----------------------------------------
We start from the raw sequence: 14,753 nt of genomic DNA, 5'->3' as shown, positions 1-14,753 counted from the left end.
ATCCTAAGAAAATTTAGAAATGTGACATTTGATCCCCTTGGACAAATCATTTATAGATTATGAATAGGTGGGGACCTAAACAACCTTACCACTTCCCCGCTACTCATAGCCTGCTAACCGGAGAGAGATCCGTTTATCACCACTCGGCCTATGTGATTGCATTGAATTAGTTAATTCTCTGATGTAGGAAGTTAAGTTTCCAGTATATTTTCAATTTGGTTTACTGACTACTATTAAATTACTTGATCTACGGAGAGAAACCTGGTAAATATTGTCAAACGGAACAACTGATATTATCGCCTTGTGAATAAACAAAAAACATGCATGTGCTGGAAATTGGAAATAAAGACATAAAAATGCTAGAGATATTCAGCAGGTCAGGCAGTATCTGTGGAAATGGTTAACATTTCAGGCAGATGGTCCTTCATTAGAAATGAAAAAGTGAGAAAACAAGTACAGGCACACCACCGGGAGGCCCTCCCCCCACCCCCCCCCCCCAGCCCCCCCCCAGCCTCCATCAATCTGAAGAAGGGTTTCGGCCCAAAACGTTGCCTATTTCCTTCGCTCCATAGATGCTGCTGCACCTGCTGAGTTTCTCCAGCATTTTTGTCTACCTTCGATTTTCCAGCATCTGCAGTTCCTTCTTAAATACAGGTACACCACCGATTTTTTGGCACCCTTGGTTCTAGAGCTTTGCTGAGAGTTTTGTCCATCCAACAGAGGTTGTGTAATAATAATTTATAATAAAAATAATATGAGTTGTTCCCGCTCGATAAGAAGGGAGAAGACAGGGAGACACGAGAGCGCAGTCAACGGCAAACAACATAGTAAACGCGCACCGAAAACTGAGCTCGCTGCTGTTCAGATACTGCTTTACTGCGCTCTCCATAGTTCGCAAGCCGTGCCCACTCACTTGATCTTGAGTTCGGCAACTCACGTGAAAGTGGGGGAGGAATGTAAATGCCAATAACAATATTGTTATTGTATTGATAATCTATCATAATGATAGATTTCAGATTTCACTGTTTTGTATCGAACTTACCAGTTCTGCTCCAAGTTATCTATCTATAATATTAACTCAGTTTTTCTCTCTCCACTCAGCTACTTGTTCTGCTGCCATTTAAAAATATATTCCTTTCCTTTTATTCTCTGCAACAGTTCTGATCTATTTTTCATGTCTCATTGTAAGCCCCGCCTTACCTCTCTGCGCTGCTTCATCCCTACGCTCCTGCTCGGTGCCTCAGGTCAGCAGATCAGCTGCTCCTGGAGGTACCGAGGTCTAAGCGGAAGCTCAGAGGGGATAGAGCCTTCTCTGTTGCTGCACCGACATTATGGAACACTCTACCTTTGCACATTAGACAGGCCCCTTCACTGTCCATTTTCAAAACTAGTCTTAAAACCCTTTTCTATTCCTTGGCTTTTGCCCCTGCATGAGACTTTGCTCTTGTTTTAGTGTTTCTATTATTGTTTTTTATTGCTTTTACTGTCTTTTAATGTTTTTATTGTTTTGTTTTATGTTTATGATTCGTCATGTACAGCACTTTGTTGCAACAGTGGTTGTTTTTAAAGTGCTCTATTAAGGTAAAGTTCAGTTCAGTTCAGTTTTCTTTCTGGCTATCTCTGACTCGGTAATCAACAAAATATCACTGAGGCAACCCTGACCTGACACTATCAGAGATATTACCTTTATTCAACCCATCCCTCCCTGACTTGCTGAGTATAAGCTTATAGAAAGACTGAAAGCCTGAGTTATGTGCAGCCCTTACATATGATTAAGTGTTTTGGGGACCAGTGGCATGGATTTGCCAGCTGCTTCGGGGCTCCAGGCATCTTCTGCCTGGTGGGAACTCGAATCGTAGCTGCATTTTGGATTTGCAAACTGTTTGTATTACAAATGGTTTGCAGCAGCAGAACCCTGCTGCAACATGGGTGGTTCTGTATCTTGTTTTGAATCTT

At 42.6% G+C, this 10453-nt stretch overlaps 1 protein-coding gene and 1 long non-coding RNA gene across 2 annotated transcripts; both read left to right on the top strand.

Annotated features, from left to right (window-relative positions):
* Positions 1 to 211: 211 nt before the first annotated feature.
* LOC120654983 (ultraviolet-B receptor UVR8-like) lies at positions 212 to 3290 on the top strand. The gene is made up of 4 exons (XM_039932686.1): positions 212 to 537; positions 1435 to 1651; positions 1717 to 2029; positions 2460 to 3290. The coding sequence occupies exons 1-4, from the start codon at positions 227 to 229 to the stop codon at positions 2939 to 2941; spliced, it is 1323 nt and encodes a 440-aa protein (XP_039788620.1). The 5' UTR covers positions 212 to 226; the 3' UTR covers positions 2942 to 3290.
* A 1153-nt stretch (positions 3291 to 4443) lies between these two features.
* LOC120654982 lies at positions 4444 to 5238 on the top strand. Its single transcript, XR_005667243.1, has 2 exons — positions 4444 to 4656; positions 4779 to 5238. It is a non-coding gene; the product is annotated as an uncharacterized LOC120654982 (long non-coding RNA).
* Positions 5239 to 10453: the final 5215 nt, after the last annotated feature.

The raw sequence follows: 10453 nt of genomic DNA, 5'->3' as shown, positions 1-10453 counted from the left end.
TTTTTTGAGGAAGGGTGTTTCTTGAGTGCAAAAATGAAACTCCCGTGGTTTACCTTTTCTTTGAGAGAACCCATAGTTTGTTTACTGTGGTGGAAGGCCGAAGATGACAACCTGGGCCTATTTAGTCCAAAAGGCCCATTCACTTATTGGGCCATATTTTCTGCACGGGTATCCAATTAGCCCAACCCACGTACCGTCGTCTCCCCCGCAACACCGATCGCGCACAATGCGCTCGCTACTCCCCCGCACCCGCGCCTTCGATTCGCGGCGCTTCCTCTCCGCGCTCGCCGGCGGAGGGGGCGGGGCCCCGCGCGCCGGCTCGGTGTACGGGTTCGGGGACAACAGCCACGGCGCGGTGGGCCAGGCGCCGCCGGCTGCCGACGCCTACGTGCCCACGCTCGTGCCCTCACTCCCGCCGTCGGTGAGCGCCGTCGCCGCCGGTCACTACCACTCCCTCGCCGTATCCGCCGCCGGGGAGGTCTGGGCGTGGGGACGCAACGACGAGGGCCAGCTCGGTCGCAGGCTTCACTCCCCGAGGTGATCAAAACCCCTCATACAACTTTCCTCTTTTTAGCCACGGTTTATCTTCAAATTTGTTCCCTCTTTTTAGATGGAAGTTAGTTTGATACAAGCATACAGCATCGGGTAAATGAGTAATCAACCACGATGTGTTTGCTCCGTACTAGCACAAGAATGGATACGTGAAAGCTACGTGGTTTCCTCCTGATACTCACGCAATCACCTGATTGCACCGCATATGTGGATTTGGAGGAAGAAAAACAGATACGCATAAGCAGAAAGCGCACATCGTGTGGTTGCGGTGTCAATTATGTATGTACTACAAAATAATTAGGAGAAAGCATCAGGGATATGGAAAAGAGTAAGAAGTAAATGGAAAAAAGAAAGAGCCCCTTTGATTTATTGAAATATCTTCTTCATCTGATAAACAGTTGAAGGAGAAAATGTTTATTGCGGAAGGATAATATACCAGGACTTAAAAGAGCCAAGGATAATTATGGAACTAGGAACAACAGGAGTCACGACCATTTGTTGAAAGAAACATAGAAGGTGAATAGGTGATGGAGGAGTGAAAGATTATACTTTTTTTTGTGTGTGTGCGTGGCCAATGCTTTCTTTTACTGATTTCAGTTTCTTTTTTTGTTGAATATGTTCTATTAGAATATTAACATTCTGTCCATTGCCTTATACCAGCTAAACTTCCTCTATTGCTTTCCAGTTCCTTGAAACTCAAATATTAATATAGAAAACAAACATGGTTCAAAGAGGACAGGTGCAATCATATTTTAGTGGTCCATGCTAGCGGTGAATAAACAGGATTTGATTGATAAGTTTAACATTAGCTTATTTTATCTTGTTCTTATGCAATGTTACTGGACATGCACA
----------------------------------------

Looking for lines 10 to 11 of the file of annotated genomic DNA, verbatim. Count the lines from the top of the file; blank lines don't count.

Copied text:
The raw sequence follows: 10453 nt of genomic DNA, 5'->3' as shown, positions 1-10453 counted from the left end.
TTTTTTGAGGAAGGGTGTTTCTTGAGTGCAAAAATGAAACTCCCGTGGTTTACCTTTTCTTTGAGAGAACCCATAGTTTGTTTACTGTGGTGGAAGGCCGAAGATGACAACCTGGGCCTATTTAGTCCAAAAGGCCCATTCACTTATTGGGCCATATTTTCTGCACGGGTATCCAATTAGCCCAACCCACGTACCGTCGTCTCCCCCGCAACACCGATCGCGCACAATGCGCTCGCTACTCCCCCGCACCCGCGCCTTCGATTCGCGGCGCTTCCTCTCCGCGCTCGCCGGCGGAGGGGGCGGGGCCCCGCGCGCCGGCTCGGTGTACGGGTTCGGGGACAACAGCCACGGCGCGGTGGGCCAGGCGCCGCCGGCTGCCGACGCCTACGTGCCCACGCTCGTGCCCTCACTCCCGCCGTCGGTGAGCGCCGTCGCCGCCGGTCACTACCACTCCCTCGCCGTATCCGCCGCCGGGGAGGTCTGGGCGTGGGGACGCAACGACGAGGGCCAGCTCGGTCGCAGGCTTCACTCCCCGAGGTGATCAAAACCCCTCATACAACTTTCCTCTTTTTAGCCACGGTTTATCTTCAAATTTGTTCCCTCTTTTTAGATGGAAGTTAGTTTGATACAAGCATACAGCATCGGGTAAATGAGTAATCAACCACGATGTGTTTGCTCCGTACTAGCACAAGAATGGATACGTGAAAGCTACGTGGTTTCCTCCTGATACTCACGCAATCACCTGATTGCACCGCATATGTGGATTTGGAGGAAGAAAAACAGATACGCATAAGCAGAAAGCGCACATCGTGTGGTTGCGGTGTCAATTATGTATGTACTACAAAATAATTAGGAGAAAGCATCAGGGATATGGAAAAGAGTAAGAAGTAAATGGAAAAAAGAAAGAGCCCCTTTGATTTATTGAAATATCTTCTTCATCTGATAAACAGTTGAAGGAGAAAATGTTTATTGCGGAAGGATAATATACCAGGACTTAAAAGAGCCAAGGATAATTATGGAACTAGGAACAACAGGAGTCACGACCATTTGTTGAAAGAAACATAGAAGGTGAATAGGTGATGGAGGAGTGAAAGATTATACTTTTTTTTGTGTGTGTGCGTGGCCAATGCTTTCTTTTACTGATTTCAGTTTCTTTTTTTGTTGAATATGTTCTATTAGAATATTAACATTCTGTCCATTGCCTTATACCAGCTAAACTTCCTCTATTGCTTTCCAGTTCCTTGAAACTCAAATATTAATATAGAAAACAAACATGGTTCAAAGAGGACAGGTGCAATCATATTTTAGTGGTCCATGCTAGCGGTGAATAAACAGGATTTGATTGATAAGTTTAACATTAGCTTATTTTATCTTGTTCTTATGCAATGTTACTGGACATGCACA